Pennsylvania Surrogacy Laws


What You Need to Know about Surrogacy in Pennsylvania

If you are planning to use surrogacy to bring a child into your family, it is crucial that you be sure to understand the laws.

For families who are unable to have children without assistance, surrogacy is a possibility here in Pennsylvania. While Pennsylvania does not have a specific law covering surrogacy, the courts have upheld surrogate contracts between the parents and the carrier.

You Must Have a Surrogacy Contract

Due to the lack of a surrogacy statute in Pennsylvania, it is absolutely critical that the parents have a contract with the fetus’ carrier. Failure to have a properly written surrogacy contract can have devastating results. The carrier could seek to claim the baby once it is born, and if there is no contract, they could conceivably prevent the parents from taking custody. Especially if the carrier is the biological mother. As a result, it is absolutely necessary that the parents retain surrogacy attorneys to create the contract, and advise them on all of the necessary steps to protect both themselves and the surrogate.

Types of Surrogacy

There are two types of surrogacy:

  1. Gestational – the carrier, or surrogate, has no biological relationship to the implanted fetus. Gestational surrogacy is the most popular form today. The reason this form is most popular is that it minimizes potential legal issues that can occur in a traditional surrogacy, when the biological mother seeks to assert her parental rights. It also protects the carrier from child support requirements. Most critically, the non-biological carrier does not have the right to seek custody of the child.
  2. Traditional – the surrogate provides the egg and so is the biological mother of the fetus. As noted, the biggest risk related to having the carrier provide the egg, is that she has standing to seek custody of the child. In addition, the biological mother must terminate her parental rights via adoption. Fortunately, Pennsylvania courts have upheld properly drafted contracts in such cases. However, serious complications can occur when the mother is biologically related to the baby.

Issues Related to the Sperm Donor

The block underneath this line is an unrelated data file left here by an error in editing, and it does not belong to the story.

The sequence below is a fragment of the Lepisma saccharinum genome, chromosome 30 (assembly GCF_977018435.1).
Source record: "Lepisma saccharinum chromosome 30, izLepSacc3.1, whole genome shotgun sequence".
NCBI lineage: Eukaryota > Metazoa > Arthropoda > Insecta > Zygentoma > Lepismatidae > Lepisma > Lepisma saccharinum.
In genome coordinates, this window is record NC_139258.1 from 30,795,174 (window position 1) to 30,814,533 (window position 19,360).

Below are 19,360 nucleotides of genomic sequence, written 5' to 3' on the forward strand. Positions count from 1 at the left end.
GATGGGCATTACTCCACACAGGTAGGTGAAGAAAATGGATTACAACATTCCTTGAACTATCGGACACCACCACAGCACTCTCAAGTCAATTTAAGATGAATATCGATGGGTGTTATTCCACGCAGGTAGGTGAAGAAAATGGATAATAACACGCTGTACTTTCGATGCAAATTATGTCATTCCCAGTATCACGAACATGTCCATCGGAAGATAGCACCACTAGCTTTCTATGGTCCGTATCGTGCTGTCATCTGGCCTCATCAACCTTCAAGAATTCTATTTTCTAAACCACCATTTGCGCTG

If the intended father is also the sperm donor, he will automatically have legal rights to the child. If the parents go through a sperm bank, they have specific protections, as does the biological father. However, if the biological father is known, and the appropriate steps are not taken, that father may have custodial rights to the child, as well as financial obligations. As such, it is critical that all proper steps be followed if a the intended father is not also the sperm donor.

Is Adoption Necessary?

The determination of whether adoption is necessary is an important question to ask of your surrogacy lawyer before you begin the process.

If at least one of the intended parents is biologically related to the child, adoption may be unnecessary at all. Especially if those parents are married. Pennsylvania allows for an assisted conception birth registration, which in the case of a gestational surrogacy, helps avoid the need for adoption. This process involves obtaining a pre-birth court order. Failure to obtain the pre-birth order results in the birth mother being the presumed mother of the baby. As a result, the initial birth certificate will name the surrogate as the mother of the child.

If the carrier is also the biological mother adoption will be necessary. In addition, the biological mother will have to terminate her parental rights upon the birth of the baby.

Considering Surrogacy to Complete Your Family?

As you can see, the lack of a statute in Pennsylvania, complicates the legal issues that can arise during a surrogate pregnancy. It is critical to make certain that you are aware of the myriad legal problems that can occur, and that you retain counsel that is capable of helping you minimize all of those risks. If you are considering a surrogacy, reach out to our central Pennsylvania surrogacy attorneys, Alexis M. Miloszewski and Jessica E. Smith for assistance.

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